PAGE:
Multiple-Choice questionnaire (Patients Only)
The multiple-choice section shows that there is room for improvement, particularly the appointment process, which is an issue for patients; however, many items came back rating slightly higher than average. This indicates there is room to improve as many areas were not close to the exceptional level.
Questions that showed poor performance were related to getting an appointment and lack of feedback or follow-up regarding x-ray or lab results. In both the Weidmer-Ocampo et al.  study and this study, individuals valued a high level of care and respect while being seen in their healthcare facility. In both studies, we can see a difference in what patients expect from their healthcare than those of the healthcare staff.
We also found that the HCAHPS constructs created by Weidmer-Ocampo et al.  aligned with the open question concerning patient expectations. The HCAHPS constructs, which assess service delivery against patients’ perceptions of the received services, align with the service expectations. In that case, it can then be implied that low HCAHPS scores are due to one or more of the four gaps previously discussed.
This study showed the existence of Gaps 1 and 2 in the SQG model at a Native American healthcare clinic. However, low HCAPHS scores at the Blackfeet reservation result from a compounding effect of the two gaps discussed and the Design gap (Gap 3) and Delivery Gap (Gap 4). Hyde and Hardy  argue there is a lack of shared understanding and communication regarding what PFCC means and how it is experienced from the patient perspective.
This study explored potential reasons why a clinic in a Native American reservation is receiving lower patient satisfaction scores in comparison to state and nation averages. Identifying reasons for lower performance will differ for different clinics and facilities; therefore, these results are not generalizable but still allow for the basic structure to ascertain similar issues elsewhere. The study explored if the services provided are designed to care for the patient and meet the expectations patients anticipate.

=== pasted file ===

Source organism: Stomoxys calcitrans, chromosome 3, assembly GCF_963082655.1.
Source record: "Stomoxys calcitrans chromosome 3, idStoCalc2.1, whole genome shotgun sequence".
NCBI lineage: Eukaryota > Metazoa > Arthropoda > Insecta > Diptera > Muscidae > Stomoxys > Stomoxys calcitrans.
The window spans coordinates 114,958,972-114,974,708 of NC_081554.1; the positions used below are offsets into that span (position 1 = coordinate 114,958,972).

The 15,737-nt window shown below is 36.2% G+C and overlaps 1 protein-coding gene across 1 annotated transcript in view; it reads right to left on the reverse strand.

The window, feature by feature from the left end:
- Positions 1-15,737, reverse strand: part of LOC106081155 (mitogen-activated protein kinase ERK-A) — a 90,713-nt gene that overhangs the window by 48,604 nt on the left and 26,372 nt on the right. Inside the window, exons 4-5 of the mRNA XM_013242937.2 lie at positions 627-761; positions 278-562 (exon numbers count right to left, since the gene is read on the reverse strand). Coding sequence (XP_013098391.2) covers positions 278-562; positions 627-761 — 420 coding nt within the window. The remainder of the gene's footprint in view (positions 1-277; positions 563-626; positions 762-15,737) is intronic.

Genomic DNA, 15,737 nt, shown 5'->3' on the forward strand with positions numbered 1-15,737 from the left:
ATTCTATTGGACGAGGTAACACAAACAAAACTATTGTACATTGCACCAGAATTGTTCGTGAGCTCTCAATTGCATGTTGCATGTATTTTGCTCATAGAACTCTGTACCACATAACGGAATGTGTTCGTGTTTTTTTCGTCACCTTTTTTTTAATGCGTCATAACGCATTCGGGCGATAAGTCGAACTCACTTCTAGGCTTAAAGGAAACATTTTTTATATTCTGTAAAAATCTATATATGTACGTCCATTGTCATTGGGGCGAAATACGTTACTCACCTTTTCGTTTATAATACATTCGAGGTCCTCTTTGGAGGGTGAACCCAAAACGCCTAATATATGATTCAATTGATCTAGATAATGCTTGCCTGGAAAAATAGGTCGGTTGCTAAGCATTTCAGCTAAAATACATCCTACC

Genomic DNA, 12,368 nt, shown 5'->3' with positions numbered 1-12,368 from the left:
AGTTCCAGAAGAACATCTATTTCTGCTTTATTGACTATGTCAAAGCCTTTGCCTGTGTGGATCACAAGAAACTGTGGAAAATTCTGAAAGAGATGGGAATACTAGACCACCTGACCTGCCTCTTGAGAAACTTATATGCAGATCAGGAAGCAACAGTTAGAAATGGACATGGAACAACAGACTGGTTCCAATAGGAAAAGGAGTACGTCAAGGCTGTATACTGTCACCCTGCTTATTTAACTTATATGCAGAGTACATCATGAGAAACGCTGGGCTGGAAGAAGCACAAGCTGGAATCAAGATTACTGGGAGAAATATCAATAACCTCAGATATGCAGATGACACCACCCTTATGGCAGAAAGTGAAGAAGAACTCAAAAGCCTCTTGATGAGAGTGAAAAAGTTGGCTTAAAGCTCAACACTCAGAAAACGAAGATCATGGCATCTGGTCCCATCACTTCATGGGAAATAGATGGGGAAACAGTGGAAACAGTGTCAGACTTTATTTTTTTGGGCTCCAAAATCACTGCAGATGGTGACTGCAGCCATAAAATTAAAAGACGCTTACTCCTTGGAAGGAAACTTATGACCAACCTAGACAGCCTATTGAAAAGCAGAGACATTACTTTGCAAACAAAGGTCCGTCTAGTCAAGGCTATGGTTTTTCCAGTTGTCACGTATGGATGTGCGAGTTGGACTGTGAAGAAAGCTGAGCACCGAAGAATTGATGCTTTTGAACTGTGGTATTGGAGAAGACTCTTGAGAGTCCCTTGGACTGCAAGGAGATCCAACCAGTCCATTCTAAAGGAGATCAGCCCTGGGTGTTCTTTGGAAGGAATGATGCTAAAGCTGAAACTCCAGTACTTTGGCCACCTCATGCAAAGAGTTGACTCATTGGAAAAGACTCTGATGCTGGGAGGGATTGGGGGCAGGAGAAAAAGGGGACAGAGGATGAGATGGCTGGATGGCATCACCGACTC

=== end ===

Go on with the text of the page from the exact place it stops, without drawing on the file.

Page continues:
Addressing findings from the open-ended questions, there existed a clear distinction between what patients look for in their healthcare service versus what the staff had thought patients were anticipating. There had been a clear distinction that patients wanted or valued items that involved their treatment and care in the system. The staff response was directed more towards a result, such as the medication item. This has the possibility of bridging an area of difference in expectations. With this disconnect in expectations, the service provided might influence higher ratings in patient satisfaction. The ability to explore and assess any service value gaps further could bring to light the root issue. In doing so, effective corrective actions can be taken to address these differences.
At this particular clinic, patients look for respect and patience from the moment they enter the clinic. In contrast, some staff does not consider their interaction with patients as part of their healthcare experience. We believe that, at this clinic, staff might not be fully aware of the importance and magnitude their attitudes and behaviors have on the overall patient experience. Specific recommendations for this clinic include:
Improve staff active listening, communication, and respect for the patients. This could be achieved through improved awareness of their role in the patient experience and through customer service training.
Staff should make no assumptions on why patients are there.
Staff should provide timely feedback on labs and x-rays.
If the system cannot increase capacity to accommodate patient demand, staff should be able to explain at least why there might not be appointments sooner.
The third and fourth recommendations are closely related to the Design Gap (Gap 3), which is the one that focuses on how staffing, operations, processes, layout, and patient and information flow are designed to provide the best healthcare service possible. Further research is needed to assess the Service Design and Service Delivery Gaps (Gaps 3 and 4 respectively) at this clinic to uncover potential barriers to achieving patients’ expected outcomes. For example, the clinic might not have a clear policy on who is responsible for calling patients with labs and x-rays results, or they might have difficulty reaching patients. Perhaps they might have staffing issues, or the solution might lie in communicating reasonable expectations with patients (i.e., “a nurse will call in 1-2 weeks with the results, sooner if results are more urgent”).